POC Cohort Testimonials

“In Minnesota, we have hit what I consider a crossroads in that we have populations of color, immigrants, queer people, and others who are so over the traditional medical model that preaches pathology, and want support to tell our stories in new ways… in ways that make us stronger.”       -POC Cohort Member

“I love the cohort. I was surprised how quickly I felt at home. I can’t imagine where I’d be without it… Working with Felicia has been great. As a woman of color, its like this unexplainable alienation and discomfort that I and others have felt when working in professional circles. There is an invisible message that says you don’t really belong here and if you want acceptance in this circle, you have to prove yourself first. I have learned a lot from Felicia about how to navigate that and claim my spot and claim my own expertise as a practitioner of color.”   – POC Cohort Member

The cohort is critical because there is nothing else like it. Practitioners from marginalized communities are already coming into their professional work with all kinds of disadvantages, not even including racism, sexism, etc. Just the fact that marginalized communities have fewer financial resources means that as a member of a marginalized community you’ve had less access to support. The cohort helps counteract that. Whenever I talk about this people say they can’t believe it exists, and that reminds me of how rare it is…  I think the cohort will help to increase the number of mental health practitioners of color in the field, especially those with skills to work with LGBT communities.”      -POC Cohort Member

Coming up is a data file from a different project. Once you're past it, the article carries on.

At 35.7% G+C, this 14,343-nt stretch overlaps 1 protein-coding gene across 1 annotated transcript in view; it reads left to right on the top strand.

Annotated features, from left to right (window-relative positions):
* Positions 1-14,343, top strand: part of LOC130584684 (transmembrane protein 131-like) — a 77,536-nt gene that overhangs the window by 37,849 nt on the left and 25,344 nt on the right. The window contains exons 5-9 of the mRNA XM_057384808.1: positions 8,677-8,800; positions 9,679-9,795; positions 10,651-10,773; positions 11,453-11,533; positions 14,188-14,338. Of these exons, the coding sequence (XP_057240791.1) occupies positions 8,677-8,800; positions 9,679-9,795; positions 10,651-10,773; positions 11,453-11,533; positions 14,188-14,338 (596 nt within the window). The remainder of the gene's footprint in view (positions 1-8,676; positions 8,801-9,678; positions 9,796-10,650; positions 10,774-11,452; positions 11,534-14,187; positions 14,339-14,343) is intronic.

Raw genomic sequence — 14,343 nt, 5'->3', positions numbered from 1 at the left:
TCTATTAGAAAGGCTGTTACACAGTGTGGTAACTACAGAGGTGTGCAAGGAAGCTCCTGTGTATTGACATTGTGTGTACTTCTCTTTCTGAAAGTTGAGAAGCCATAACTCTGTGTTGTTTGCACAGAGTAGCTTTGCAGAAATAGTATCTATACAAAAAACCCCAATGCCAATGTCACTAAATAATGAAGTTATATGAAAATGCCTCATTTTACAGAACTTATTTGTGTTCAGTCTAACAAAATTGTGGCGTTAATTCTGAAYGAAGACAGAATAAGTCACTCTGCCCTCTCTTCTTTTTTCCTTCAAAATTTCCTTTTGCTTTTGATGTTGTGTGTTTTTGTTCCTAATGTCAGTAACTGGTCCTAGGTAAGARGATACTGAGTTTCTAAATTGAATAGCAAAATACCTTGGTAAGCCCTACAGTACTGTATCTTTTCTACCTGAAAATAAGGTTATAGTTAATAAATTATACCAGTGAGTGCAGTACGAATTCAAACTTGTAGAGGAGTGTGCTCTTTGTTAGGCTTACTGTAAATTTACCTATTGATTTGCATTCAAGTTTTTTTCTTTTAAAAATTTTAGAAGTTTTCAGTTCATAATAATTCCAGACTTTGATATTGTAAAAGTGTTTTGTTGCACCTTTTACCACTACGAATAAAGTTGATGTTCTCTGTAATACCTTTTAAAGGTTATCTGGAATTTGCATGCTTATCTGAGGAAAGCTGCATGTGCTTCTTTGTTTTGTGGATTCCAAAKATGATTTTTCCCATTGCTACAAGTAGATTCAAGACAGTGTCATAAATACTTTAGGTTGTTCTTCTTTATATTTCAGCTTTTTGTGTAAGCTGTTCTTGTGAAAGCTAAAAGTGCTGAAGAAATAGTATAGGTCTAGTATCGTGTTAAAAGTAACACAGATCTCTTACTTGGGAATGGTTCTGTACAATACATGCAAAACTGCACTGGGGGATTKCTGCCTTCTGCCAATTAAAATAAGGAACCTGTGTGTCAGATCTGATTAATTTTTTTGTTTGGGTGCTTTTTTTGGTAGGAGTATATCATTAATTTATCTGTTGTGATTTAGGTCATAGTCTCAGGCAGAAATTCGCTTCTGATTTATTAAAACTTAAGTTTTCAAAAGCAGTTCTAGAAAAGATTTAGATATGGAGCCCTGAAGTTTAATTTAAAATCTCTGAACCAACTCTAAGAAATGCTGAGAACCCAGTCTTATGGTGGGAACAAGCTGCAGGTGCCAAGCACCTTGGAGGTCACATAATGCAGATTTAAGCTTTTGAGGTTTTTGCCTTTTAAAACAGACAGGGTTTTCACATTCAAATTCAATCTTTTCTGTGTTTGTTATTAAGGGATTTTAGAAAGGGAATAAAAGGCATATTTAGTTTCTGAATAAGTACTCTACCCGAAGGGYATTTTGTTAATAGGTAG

“The mentorship cohort is about being supported. It’s a place to call home in your professional life. For me, there was no landing space… I couldn’t go, “Mom, how do I do this?” And it wasn’t just my parents. I couldn’t go to anyone in my community at that time. No one in my world was doing what I was doing. There is a sense of loss. Can you imagine that getting an education means that you are losing something as well as gaining something? And there was a question of, can I really do this? Is this for me? Is this what black people do? What queer people do? I had support, but I always had this sense of doubt… Maybe if I would have seen people like me doing these things, perhaps I would have had more confidence in myself earlier on. Through the cohort, I am reclaiming my own sense of belonging.”   – Dr. Felicia W. Sy, Facilitator/ RECLAIM People of Color Therapist Cohort